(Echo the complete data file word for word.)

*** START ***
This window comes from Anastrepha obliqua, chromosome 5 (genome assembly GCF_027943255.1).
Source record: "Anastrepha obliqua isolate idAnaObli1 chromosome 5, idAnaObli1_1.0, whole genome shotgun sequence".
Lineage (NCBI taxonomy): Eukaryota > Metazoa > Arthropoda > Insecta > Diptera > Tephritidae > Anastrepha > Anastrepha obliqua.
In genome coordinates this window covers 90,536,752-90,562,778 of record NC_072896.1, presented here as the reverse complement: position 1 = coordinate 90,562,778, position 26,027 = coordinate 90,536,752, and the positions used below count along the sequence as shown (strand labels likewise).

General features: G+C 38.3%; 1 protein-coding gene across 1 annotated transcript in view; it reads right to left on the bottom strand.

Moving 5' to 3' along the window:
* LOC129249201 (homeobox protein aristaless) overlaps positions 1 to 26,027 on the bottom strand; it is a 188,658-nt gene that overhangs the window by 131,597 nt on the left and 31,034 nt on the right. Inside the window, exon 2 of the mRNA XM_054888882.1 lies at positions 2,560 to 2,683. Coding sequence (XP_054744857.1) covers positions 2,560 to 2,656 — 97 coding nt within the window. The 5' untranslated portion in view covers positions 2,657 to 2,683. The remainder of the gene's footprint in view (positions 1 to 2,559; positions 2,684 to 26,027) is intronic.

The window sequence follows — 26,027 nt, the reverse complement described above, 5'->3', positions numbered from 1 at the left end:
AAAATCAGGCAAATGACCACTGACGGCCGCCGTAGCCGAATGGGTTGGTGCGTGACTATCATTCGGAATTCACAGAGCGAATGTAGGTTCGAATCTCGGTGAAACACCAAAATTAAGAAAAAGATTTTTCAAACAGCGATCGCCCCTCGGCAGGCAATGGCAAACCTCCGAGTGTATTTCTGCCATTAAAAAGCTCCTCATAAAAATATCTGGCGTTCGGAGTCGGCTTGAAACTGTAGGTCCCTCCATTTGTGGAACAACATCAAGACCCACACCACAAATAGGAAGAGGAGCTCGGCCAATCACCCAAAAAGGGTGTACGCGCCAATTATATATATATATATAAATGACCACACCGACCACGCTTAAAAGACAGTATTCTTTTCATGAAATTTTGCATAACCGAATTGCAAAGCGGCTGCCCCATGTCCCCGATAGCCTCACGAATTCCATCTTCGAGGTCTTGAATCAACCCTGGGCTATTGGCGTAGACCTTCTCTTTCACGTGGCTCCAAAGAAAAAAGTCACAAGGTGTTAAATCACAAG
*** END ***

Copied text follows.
This window comes from Anastrepha obliqua, chromosome 5 (genome assembly GCF_027943255.1).
Source record: "Anastrepha obliqua isolate idAnaObli1 chromosome 5, idAnaObli1_1.0, whole genome shotgun sequence".
Lineage (NCBI taxonomy): Eukaryota > Metazoa > Arthropoda > Insecta > Diptera > Tephritidae > Anastrepha > Anastrepha obliqua.
In genome coordinates this window covers 90,536,752-90,562,778 of record NC_072896.1, presented here as the reverse complement: position 1 = coordinate 90,562,778, position 26,027 = coordinate 90,536,752, and the positions used below count along the sequence as shown (strand labels likewise).

General features: G+C 38.3%; 1 protein-coding gene across 1 annotated transcript in view; it reads right to left on the bottom strand.

Moving 5' to 3' along the window:
* LOC129249201 (homeobox protein aristaless) overlaps positions 1 to 26,027 on the bottom strand; it is a 188,658-nt gene that overhangs the window by 131,597 nt on the left and 31,034 nt on the right. Inside the window, exon 2 of the mRNA XM_054888882.1 lies at positions 2,560 to 2,683. Coding sequence (XP_054744857.1) covers positions 2,560 to 2,656 — 97 coding nt within the window. The 5' untranslated portion in view covers positions 2,657 to 2,683. The remainder of the gene's footprint in view (positions 1 to 2,559; positions 2,684 to 26,027) is intronic.

The window sequence follows — 26,027 nt, the reverse complement described above, 5'->3', positions numbered from 1 at the left end:
AAAATCAGGCAAATGACCACTGACGGCCGCCGTAGCCGAATGGGTTGGTGCGTGACTATCATTCGGAATTCACAGAGCGAATGTAGGTTCGAATCTCGGTGAAACACCAAAATTAAGAAAAAGATTTTTCAAACAGCGATCGCCCCTCGGCAGGCAATGGCAAACCTCCGAGTGTATTTCTGCCATTAAAAAGCTCCTCATAAAAATATCTGGCGTTCGGAGTCGGCTTGAAACTGTAGGTCCCTCCATTTGTGGAACAACATCAAGACCCACACCACAAATAGGAAGAGGAGCTCGGCCAATCACCCAAAAAGGGTGTACGCGCCAATTATATATATATATATAAATGACCACACCGACCACGCTTAAAAGACAGTATTCTTTTCATGAAATTTTGCATAACCGAATTGCAAAGCGGCTGCCCCATGTCCCCGATAGCCTCACGAATTCCATCTTCGAGGTCTTGAATCAACCCTGGGCTATTGGCGTAGACCTTCTCTTTCACGTGGCTCCAAAGAAAAAAGTCACAAGGTGTTAAATCACAAG